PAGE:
Conference Proceeding

Exploiting anaerobic digestion to facilitate reuse of treated water and resource recovery.

,
With increasing population, demand for fresh water is ever increasing. Contamination of water resources have led to a condition where currently over 15% of the world population (about 1.2 billion) lack access to safe potable water. Growing scarcity of fresh water reserves and ever increasing demand for water have led to a condition where the option of reuse of treated wastewater cannot be ignored any more. Innovative wastewater treatment plants aiming not only at treating the wastewater, but also providing other benefits such as facilitating reuse of treated water, resources recovery or nutrient reuse – depending on the local context – are the need of the day. Conventional sewage treatment processes involve high land requirement or capital, maintenance and operational cost, huge energy requirements, which makes them unsuitable for use in developing countries. Energy efficient low-cost wastewater treatment systems are the best choice for such countries. Anaerobic treatment systems excel in such respect. A pilot-scale up flow anaerobic sludge blanket-moving bed biofilm (UASB-MBB) reactor followed by a high rate algal pond (HRAP) was designed and operated to remove organic matter, nutrients and pathogens from sewage and to facilitate reuse. The black water after treatment in UASB-MBBR-HRAP is being reused for gardening and landscaping. A novel hybrid up flow anaerobic sludge blanket - moving bed biofilm reactor followed by rope bed biofilm reactor (UASBMBBR- RBBR) was designed and operated for about a year to achieve removal of organic matter and nitrogen from sewage. The hybrid UASB-MBBR-RBBR technology could thus provide an alternative, low maintenance, economical and efficient system for simultaneous carbon and nitrogen removal and energy recovery, which is not otherwise possible using conventional secondary sewage treatment processes. In a microbial fuel cell (MFC), organic compounds are oxidized by microorganisms, and the electrons generated from this oxidation can be used to produce energy and other value added products. Successful sulphate and COD removals from synthetic wastewater with wide range of COD and sulphate concentrations as well as sulphate rich sewage added products. Successful sulphate and COD removals from synthetic wastewater with wide range of COD and sulphate concentrations as well as sulphate rich sewage along with simultaneous energy harvesting were explored in a MFC with recovery of elemental sulphur. Results and mass balance of COD and sulphate indicate that this type of MFC is a promising scalable system for actual applications, which can achieve almost 72% of elemental sulphur recovery from sulphate laden wastewater. A major limitation to achieve higher power output from MFC is the development of competitive environment for substrate utilization offered by methanogenic Achaea. A study revealed the comparative electrical performance of MFC, where the enrichment of anodic electrogenic , inoculum was done with two low-cost peptaibiotics recovered from Trichoderma sp. The inhibitory effect on methanogens was sustained even after 15 batch cycles of MFC operation, demonstrating no adverse effect of such peptaibiotics on electro gens, but providing a non-competitive environment for their growth by effectively inhibiting methanogens and considerably enhancing the power recovery from MFC. Performance of a baked clayware membrane MFC inoculated with mixed anaerobic sludge pre-treated with Alaric acid was investigated in order to enhance power recovery by controlling methanogenesis. Addition of lauric acid significantly achieved suppression of methanogenesis and enhanced the sustainable power generation of MFC by 3.9 times as compared with control MFC inoculated with sludge without any pre-treatment. For sustaining power production and enhancing Columbic efficiency (CE) of MFC, studies were conducted to inhibit cathodic befouling using different loadings of silver nanoparticles (Ag-NPs) with 5% and 10% Ag in carbon black powder. The results suggest that the Ag-NPs effectively inhibit the fungal biofouling on cathode surface of MFCs and enhanced the power recovery and CE by improving cathode kinetics. Catalytic effect of goethite recovered from iron-ore mining mud was studied in MFCs. Characterization of material recovered from mining mud confirms the recovery of iron oxide as goethite. Cheaper goethite coating kinetically accelerates the electron transfer between bacteria and anode, proving to be a novel approach for enhancing the electricity generation along with organic matter removal in MFC. 22 - 23 MAY 2017 KUALA LUMPUR, MALAYSIA Speaker Performance of scalable air-cathode MFC of 26L volume, made from clayware cylinder with multiple electrodes, was evaluated. Long term operational stability (14months) demonstrates the technical viability of clayware MFC for practical applications and potential benefits towards wastewater treatment and electricity recovery. During scale-up of MFC, a proportional increment in power does not usually occur. A systematic approach is proposed for area (Aan) of an MFC. With wastewater of chemical oxygen demand (COD) of 5 g L-1 and considering a Columbic efficiency and a COD removal of 80% each, a anode chamber volume of 2.02 L is optimum for a single anode chamber to produce a current up to 750 mA; which is the maximum possible current estimated from electromotive force equation. Adopting this volume for each anode chamber in a MFC stack is recommended for treating wastewater under the assumptions of the analysis. Charge transfer kinetics dominates the minimum Aan required, which satisfies the area required for biofilm formation, MFC polarization, and mass transfer. The minimum Aan should be provided in a MFC to ensure the dominance of electro genesis. An attempt has been made to provide solution for distillery wastewater using fungal pre-treatment followed by an anaerobic process to achieve higher organic matter removal, which is a challenge at present with currently adopted technologies. A chitosan recovery of 0.072–0.078 kg/kg of dry mycelium was obtained using dilute sulphuric acid extraction, showing high purity and characteristic chitosan properties according to FTIR and XRD analyses.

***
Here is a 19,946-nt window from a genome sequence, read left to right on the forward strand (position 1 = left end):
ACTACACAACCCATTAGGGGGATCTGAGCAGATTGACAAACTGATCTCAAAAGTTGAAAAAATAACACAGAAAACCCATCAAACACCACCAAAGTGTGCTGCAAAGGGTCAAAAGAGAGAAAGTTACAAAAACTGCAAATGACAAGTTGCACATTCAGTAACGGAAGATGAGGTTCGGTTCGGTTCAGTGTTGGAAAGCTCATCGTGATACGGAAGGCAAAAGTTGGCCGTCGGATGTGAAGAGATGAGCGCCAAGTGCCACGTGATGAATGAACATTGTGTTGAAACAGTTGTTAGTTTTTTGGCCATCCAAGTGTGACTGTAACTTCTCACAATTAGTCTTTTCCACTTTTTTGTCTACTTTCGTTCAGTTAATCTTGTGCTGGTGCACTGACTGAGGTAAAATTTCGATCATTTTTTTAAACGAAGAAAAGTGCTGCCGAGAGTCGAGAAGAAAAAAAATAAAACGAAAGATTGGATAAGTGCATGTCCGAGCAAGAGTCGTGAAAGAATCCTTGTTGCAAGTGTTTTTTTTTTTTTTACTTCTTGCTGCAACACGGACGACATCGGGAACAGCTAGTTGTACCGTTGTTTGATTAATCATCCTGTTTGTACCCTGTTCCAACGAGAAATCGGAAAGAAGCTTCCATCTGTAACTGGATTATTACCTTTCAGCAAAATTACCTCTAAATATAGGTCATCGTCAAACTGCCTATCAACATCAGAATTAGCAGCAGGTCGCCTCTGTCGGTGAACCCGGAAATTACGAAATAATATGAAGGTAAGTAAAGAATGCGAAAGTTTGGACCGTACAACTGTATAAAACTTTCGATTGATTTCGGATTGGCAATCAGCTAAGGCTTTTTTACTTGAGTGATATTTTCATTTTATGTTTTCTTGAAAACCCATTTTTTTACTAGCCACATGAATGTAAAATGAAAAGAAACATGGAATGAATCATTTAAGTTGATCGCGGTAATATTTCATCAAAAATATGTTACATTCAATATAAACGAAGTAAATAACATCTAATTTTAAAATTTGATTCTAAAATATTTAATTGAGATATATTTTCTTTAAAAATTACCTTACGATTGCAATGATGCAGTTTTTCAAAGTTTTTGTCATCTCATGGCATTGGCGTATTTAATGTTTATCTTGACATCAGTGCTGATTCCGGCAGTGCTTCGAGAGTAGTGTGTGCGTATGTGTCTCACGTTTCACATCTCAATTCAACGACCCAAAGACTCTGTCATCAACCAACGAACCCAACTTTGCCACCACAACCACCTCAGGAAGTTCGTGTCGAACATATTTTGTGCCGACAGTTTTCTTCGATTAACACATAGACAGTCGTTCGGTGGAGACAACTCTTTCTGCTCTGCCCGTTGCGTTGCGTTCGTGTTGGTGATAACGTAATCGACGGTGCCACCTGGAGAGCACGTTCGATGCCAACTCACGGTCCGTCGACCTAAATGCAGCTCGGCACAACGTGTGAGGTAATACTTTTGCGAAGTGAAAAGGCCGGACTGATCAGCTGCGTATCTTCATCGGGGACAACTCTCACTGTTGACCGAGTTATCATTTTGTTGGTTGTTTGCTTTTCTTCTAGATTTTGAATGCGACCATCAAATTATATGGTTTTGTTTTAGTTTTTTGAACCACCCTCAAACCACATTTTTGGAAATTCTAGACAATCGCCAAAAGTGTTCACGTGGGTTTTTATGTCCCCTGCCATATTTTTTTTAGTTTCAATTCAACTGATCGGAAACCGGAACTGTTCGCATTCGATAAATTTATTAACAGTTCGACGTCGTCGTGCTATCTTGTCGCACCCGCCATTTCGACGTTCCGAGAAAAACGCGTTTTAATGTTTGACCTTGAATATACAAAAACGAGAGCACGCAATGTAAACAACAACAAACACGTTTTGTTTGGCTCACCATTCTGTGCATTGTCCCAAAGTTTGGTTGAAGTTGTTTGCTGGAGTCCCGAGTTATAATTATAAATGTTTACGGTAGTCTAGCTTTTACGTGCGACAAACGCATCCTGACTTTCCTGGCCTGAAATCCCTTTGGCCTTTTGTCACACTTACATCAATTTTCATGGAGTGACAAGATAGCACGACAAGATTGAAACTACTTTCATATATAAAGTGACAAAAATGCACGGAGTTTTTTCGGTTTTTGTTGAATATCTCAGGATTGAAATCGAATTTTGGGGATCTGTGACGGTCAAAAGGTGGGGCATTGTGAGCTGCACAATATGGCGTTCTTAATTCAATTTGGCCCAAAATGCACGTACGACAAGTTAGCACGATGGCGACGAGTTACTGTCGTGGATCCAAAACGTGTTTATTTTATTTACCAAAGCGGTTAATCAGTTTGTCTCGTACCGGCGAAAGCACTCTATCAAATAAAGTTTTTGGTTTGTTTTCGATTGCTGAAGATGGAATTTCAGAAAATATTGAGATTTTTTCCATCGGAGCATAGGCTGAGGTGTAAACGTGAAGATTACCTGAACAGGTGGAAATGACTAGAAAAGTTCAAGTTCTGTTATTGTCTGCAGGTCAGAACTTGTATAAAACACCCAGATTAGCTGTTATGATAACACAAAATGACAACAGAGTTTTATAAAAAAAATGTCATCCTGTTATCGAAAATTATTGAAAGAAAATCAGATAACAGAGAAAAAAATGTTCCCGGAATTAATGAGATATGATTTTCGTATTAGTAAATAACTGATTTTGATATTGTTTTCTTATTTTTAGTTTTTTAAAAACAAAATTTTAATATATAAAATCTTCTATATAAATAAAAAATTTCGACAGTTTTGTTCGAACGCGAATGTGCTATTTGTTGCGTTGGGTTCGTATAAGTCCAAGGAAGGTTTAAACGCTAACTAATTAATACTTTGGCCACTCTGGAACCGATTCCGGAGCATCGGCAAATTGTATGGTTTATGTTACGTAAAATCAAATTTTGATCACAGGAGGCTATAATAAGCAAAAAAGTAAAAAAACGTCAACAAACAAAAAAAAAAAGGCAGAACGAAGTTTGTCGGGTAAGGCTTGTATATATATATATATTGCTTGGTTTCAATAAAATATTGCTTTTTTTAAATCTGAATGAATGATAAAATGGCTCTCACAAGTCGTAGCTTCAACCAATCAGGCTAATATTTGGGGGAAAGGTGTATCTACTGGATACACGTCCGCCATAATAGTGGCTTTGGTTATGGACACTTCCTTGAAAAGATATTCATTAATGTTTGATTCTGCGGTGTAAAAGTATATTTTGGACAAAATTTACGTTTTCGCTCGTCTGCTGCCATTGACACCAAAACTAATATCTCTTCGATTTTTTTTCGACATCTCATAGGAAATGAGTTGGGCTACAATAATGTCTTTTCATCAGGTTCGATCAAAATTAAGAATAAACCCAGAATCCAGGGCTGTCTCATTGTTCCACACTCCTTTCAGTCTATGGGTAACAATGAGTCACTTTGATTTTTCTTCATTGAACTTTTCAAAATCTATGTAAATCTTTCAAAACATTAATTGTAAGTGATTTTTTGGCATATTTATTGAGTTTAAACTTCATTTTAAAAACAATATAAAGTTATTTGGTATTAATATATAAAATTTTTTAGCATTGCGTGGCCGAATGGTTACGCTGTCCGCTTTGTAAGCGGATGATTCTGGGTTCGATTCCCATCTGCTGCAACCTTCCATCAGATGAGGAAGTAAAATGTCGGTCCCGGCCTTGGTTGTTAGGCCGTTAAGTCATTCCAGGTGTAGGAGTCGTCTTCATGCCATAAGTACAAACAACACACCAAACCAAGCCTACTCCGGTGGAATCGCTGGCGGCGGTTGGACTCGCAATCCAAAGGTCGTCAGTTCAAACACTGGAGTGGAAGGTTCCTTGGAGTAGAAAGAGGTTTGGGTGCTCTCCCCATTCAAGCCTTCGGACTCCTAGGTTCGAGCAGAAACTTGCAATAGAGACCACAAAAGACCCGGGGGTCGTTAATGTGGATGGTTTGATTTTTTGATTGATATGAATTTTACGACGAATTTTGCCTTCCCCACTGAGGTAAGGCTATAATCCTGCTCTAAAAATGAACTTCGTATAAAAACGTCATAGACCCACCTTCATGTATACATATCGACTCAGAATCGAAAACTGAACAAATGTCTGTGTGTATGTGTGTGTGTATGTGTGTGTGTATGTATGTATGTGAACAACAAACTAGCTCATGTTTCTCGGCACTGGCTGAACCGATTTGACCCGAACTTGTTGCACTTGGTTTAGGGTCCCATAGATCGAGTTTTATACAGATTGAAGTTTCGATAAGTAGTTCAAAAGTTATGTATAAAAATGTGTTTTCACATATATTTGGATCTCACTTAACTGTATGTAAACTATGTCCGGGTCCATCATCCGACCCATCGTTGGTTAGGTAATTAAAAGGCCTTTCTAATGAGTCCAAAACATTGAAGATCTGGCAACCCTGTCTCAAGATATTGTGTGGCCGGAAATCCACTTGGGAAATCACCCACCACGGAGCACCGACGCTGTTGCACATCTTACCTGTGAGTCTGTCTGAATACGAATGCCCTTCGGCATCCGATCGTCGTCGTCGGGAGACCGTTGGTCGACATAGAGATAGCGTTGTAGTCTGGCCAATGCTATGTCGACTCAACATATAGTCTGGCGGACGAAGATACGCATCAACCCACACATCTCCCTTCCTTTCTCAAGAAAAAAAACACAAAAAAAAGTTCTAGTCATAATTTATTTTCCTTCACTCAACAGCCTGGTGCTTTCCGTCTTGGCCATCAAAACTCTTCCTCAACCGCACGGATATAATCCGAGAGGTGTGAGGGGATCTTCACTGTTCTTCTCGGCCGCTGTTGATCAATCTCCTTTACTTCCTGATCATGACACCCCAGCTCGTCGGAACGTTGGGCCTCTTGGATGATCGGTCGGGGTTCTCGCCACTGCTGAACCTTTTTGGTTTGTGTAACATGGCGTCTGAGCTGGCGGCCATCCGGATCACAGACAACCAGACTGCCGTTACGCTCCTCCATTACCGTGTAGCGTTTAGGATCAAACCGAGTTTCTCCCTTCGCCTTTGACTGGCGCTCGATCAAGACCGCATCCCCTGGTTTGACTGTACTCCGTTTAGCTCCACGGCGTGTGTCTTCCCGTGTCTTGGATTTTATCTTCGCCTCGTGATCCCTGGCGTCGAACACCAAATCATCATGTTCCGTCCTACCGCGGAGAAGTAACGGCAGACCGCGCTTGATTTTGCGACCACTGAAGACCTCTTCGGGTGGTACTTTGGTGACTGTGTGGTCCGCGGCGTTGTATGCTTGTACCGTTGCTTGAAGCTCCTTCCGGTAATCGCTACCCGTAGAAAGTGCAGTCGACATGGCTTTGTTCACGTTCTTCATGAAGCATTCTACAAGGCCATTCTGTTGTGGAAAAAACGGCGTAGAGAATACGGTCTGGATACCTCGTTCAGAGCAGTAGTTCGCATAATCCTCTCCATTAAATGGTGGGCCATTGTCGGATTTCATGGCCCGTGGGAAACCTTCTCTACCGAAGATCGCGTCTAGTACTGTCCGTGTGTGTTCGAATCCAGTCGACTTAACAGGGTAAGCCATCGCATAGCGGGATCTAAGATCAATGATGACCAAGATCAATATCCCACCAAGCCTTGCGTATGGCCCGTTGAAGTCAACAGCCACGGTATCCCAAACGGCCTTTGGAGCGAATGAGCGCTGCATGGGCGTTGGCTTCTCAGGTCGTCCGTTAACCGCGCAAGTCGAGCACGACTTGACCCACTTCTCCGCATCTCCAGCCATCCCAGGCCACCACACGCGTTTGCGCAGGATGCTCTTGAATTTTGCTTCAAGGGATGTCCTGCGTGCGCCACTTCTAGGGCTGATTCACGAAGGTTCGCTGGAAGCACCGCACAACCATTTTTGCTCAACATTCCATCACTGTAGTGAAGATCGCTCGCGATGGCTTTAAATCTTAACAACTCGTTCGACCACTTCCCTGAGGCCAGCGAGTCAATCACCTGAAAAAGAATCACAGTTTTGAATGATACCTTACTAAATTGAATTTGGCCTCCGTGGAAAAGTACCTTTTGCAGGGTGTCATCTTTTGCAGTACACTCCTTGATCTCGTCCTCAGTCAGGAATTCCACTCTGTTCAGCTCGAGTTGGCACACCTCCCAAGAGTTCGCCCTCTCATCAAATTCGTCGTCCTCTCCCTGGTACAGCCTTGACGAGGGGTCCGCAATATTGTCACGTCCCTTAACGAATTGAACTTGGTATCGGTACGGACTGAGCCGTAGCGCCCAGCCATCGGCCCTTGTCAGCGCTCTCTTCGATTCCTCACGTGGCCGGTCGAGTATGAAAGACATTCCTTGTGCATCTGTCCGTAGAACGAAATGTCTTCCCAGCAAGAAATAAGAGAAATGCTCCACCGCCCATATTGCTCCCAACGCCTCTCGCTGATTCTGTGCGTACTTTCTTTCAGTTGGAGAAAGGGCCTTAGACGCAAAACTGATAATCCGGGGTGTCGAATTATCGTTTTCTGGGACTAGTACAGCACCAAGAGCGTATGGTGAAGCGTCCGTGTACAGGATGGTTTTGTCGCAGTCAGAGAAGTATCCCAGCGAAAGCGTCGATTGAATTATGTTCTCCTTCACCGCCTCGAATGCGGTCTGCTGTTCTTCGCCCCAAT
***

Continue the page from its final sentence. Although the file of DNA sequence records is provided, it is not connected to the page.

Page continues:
Published: 01 August 2017

Copyright:

Copyright: © 2017 Makarand Ghangrekar. This is an open-access article distributed under the terms of the Creative Commons Attribution License (CC BY). The use, distribution or reproduction in other forums is permitted, provided the original author(s) or licensor are credited and that the original publication in this journal is cited, in accordance with accepted academic practice. No use, distribution or reproduction is permitted which does not comply with these terms.